If things go perfectly—meaning Richards and Mena feel strong, get good weather, and avoid any major snafus all the way up—their climb will look something like this: They’ll enter the bottom of the couloir at approximately 6,500 meters. The first 1,700 meters consist primarily of moderate snow—likely no more than 60 degrees at the steepest. They’ll hope to make decent time on this section.
Next, at about 8,100 meters in elevation, comes what will probably be the crux of the route: the final 300 meters of the couloir, which they expect to contain snow ramps, ice steps and moderate mixed terrain up to M4 and M5 in difficulty—grades that are many times more serious at an altitude of 8,200 or 8,300 meters than the altitudes at which most people climb them.
If they are still chugging along at the top of the couloir and feeling as fresh as can be hoped for at 8,400 meters, they will start traversing, up and right below a set of towering outcroppings known as the Pinnacles. From there they will continue traversing until they reach the north face proper, slightly above camp 3 on the normal route, and use a system of snow ledges to intersect the Normal Route above a section called the Exit Cracks.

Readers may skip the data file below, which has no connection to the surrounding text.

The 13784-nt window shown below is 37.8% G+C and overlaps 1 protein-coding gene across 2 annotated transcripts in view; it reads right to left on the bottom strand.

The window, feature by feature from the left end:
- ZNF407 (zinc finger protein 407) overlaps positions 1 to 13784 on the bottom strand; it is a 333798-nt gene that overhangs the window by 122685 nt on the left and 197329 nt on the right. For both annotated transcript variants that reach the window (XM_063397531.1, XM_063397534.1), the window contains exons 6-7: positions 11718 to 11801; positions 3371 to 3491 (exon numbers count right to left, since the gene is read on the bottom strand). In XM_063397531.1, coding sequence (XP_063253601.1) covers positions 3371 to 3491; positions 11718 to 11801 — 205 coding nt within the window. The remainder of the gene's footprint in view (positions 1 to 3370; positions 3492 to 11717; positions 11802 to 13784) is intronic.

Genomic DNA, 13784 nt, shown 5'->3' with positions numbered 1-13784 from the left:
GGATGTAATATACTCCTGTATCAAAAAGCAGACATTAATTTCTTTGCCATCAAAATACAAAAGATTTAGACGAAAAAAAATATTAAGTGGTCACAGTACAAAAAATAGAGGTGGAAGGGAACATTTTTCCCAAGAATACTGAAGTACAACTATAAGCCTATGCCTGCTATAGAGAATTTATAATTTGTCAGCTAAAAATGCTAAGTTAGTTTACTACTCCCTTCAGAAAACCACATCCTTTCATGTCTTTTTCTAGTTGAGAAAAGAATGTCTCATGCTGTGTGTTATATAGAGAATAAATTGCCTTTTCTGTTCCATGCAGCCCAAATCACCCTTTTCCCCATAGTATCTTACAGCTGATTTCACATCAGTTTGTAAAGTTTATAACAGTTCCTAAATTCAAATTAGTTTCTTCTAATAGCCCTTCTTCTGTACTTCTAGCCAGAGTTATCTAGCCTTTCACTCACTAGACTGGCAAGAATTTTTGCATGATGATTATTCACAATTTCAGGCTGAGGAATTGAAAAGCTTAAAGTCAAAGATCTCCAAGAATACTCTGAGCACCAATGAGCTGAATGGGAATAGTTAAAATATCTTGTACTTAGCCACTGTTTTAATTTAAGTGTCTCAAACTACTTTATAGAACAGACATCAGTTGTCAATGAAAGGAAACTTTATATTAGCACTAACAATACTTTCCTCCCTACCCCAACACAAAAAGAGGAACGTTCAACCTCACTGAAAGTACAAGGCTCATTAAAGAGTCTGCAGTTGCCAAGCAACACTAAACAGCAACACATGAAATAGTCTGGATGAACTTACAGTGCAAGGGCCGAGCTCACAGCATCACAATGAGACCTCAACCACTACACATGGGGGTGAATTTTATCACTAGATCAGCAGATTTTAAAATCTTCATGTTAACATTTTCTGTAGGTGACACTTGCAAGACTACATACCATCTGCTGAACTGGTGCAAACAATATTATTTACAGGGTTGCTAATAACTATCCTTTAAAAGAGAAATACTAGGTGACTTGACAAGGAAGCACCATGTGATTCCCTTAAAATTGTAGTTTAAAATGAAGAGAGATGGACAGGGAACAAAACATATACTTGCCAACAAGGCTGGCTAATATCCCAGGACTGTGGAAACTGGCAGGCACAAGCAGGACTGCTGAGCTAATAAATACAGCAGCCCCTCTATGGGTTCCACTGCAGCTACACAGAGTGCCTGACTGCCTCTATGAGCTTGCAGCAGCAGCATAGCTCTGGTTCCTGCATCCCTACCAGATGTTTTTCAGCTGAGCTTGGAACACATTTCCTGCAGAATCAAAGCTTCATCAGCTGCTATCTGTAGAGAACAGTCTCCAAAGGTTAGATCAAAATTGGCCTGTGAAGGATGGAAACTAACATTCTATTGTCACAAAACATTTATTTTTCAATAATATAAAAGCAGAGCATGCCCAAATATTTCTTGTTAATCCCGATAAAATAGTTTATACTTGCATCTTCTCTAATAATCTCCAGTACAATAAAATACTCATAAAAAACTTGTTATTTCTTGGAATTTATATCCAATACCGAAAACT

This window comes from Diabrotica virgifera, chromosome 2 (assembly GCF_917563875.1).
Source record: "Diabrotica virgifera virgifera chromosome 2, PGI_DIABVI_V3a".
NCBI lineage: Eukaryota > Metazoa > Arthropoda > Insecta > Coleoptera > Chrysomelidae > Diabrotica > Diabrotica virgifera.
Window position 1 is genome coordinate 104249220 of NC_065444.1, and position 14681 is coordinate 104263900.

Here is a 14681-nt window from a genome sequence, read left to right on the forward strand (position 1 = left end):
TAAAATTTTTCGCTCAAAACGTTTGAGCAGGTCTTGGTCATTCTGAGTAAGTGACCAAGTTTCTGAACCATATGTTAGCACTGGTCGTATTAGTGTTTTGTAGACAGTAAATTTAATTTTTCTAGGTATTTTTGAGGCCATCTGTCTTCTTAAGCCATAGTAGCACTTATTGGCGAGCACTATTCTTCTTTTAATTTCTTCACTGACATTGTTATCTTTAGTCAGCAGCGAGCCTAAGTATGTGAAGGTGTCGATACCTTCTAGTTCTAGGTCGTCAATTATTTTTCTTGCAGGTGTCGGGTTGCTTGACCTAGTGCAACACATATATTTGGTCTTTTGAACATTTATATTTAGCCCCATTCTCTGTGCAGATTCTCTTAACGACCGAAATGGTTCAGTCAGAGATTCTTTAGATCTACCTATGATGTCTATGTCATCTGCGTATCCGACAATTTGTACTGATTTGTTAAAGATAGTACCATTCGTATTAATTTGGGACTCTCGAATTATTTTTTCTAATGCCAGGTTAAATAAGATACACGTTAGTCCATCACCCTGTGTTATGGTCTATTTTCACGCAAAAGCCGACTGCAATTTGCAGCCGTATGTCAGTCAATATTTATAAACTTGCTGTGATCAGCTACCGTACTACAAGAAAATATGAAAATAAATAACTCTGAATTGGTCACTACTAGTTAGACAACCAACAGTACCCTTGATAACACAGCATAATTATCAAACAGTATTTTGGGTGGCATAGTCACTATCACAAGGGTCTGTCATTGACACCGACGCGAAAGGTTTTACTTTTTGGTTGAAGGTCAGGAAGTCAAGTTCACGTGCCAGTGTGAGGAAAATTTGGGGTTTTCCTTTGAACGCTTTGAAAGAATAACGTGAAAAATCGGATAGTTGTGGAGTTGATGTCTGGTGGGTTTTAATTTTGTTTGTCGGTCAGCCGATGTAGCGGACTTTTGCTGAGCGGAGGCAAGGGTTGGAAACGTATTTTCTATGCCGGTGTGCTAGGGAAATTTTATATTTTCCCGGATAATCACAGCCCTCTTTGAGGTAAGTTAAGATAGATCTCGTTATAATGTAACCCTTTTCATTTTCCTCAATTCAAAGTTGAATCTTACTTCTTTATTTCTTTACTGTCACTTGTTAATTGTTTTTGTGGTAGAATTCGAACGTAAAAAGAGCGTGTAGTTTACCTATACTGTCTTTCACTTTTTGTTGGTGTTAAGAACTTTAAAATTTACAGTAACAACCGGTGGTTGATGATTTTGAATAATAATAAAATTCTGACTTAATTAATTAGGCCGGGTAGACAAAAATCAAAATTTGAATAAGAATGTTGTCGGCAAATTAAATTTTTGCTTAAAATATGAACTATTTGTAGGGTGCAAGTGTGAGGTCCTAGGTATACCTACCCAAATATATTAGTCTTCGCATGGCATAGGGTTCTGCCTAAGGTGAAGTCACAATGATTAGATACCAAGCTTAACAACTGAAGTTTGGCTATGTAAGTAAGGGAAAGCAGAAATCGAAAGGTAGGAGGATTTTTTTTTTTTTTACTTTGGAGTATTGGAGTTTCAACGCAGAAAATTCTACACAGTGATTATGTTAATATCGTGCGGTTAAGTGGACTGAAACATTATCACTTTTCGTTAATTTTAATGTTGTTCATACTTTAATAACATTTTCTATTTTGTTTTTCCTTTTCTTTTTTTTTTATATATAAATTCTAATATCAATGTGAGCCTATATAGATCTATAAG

But they won’t stay on the Normal Route if they’re still feeling good. They’ll cross right over it, and hopefully make their way over to the Messner Couloir—climbed by Reinhold Messner in 1980—for a direct finish.
That’s if things go perfectly; a distinct possibility, but still a big if.